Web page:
Neurology 05/1987; 37(4):693-5. · 8.30 Impact Factor
  • JAMA The Journal of the American Medical Association 06/1986; 255(17):2295-6. · 29.98 Impact Factor
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    ABSTRACT: Seven patients suffering from restless legs syndrome (RLS) and periodic movements in sleep (PMS) were investigated before and after treatment with L-Dopa. The effect of treatment was evaluated by polysomnography, structured interviews, and daily questionnaires. Sleep organization and subjective complaints improved during treatment with 100 to 200 mg of L-Dopa. Polysomnographic recordings also revealed a significant decrease of periodic leg movements during the first third of the night and a rebound during the last third. These results and previous biochemical findings raise the hypothesis that RLS and PMS may both result from reduced dopaminergic activity in the CNS, perhaps resulting from decreased sensibility of postsynaptic receptors.
    Clinical Neuropharmacology 02/1986; 9(5):456-63. · 1.82 Impact Factor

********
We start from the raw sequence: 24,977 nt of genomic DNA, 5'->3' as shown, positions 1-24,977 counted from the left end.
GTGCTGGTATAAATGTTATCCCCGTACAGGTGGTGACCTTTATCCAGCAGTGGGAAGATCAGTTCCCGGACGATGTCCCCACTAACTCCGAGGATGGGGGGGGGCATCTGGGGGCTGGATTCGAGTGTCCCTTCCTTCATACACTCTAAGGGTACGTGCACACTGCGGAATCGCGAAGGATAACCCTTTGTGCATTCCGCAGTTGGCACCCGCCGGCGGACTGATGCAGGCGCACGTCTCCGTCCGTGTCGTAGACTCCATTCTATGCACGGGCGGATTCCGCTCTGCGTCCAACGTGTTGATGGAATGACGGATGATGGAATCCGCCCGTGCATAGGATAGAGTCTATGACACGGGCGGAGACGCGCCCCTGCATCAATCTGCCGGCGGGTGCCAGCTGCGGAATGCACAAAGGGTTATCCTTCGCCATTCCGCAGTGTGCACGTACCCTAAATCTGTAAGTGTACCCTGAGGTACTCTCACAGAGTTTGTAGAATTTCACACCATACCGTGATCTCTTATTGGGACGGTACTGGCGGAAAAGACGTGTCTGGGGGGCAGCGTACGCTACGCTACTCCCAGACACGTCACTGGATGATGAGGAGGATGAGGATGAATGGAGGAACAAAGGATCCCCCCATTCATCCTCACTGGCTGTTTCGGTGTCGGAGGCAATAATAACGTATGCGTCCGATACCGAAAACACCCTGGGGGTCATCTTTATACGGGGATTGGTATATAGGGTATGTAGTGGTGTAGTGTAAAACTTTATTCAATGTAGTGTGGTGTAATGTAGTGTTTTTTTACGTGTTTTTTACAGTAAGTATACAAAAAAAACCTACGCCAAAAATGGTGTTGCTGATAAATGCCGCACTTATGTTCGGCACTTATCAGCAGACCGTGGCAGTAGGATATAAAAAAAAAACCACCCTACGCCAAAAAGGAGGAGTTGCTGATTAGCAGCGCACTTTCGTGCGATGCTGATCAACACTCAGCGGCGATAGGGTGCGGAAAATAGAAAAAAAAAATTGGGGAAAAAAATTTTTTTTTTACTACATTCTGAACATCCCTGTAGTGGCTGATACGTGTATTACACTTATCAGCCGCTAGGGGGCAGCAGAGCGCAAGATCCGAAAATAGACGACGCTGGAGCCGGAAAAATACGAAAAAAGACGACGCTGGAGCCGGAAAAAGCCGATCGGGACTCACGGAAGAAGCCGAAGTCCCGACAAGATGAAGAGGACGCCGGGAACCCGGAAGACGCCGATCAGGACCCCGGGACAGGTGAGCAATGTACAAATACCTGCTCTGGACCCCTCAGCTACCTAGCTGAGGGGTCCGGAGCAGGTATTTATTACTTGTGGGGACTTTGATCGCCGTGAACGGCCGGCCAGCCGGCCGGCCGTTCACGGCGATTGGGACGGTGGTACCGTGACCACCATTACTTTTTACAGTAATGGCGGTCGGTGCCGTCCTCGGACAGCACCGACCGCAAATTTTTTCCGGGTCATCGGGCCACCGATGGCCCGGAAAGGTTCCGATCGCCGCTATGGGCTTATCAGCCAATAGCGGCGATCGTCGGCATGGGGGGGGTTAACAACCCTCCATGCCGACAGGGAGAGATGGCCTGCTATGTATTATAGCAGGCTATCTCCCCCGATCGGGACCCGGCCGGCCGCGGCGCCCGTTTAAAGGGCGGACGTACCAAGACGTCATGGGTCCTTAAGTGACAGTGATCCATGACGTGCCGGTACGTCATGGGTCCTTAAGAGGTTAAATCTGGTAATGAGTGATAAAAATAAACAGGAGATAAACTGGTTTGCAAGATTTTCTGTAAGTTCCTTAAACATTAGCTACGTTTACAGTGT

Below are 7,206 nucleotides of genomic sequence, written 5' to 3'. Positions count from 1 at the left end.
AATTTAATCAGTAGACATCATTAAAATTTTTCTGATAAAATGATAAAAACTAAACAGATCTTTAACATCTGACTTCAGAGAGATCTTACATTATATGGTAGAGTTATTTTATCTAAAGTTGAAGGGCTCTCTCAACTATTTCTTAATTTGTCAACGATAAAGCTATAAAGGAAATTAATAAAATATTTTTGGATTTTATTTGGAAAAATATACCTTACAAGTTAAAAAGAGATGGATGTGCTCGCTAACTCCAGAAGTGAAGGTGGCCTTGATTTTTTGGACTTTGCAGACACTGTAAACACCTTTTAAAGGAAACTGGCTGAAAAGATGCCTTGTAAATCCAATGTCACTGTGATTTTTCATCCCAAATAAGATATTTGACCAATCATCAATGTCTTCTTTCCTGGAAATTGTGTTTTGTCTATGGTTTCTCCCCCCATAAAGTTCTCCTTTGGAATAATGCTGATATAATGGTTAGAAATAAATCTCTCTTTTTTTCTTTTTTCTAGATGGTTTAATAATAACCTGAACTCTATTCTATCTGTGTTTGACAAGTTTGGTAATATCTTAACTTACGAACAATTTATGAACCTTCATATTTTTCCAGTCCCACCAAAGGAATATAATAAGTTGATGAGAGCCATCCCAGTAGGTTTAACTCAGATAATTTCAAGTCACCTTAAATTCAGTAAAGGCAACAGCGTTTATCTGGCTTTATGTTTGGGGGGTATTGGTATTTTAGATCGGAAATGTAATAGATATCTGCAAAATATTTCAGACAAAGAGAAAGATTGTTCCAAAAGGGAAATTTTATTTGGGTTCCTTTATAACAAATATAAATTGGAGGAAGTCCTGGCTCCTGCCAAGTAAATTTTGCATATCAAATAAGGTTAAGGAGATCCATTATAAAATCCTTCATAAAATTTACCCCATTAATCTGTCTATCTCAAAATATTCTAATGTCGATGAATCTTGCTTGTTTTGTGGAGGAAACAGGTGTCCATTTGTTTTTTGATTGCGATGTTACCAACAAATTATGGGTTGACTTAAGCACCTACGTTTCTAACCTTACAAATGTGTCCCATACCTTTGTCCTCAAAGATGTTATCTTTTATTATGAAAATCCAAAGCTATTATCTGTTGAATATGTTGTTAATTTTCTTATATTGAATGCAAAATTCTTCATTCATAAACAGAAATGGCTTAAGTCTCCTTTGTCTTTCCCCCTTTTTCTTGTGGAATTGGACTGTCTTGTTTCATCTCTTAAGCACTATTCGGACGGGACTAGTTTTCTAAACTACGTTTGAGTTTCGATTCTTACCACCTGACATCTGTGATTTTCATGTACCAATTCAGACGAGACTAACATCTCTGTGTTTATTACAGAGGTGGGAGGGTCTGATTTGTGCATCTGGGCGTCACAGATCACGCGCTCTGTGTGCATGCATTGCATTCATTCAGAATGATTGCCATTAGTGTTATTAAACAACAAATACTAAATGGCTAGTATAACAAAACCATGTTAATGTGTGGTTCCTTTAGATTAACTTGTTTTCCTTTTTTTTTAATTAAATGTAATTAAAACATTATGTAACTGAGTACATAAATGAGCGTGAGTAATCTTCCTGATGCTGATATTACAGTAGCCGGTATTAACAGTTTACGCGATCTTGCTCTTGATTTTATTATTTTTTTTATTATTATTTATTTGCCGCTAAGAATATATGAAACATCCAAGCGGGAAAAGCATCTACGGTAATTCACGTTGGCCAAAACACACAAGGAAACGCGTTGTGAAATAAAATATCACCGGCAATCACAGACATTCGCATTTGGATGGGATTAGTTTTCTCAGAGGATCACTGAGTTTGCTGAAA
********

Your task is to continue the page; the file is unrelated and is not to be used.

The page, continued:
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    ABSTRACT: Twenty-three narcoleptic subjects participated in a single-blind drug study with placebo-viloxazine hydrochloride (100 mg/day). One woman discontinued the study because of nausea and headaches during the treatment period. The remaining 22 subjects were polygraphically monitored during baseline, The remaining 22 subjects were polygraphically monitored during baseline, placebo intake, viloxazine treatment, and placebo intake following 48 h of drug withdrawal. Symptoms and side effects were evaluated subjectively and objectively. Except for the subject who discontinued the study, viloxazine was well tolerated, particularly in elderly subjects. The drug had an inhibitory effect on REM sleep, cataplexy, and other auxiliary symptoms. While there is no objective evidence that it heightens alertness, patients reported fewer sleep attacks.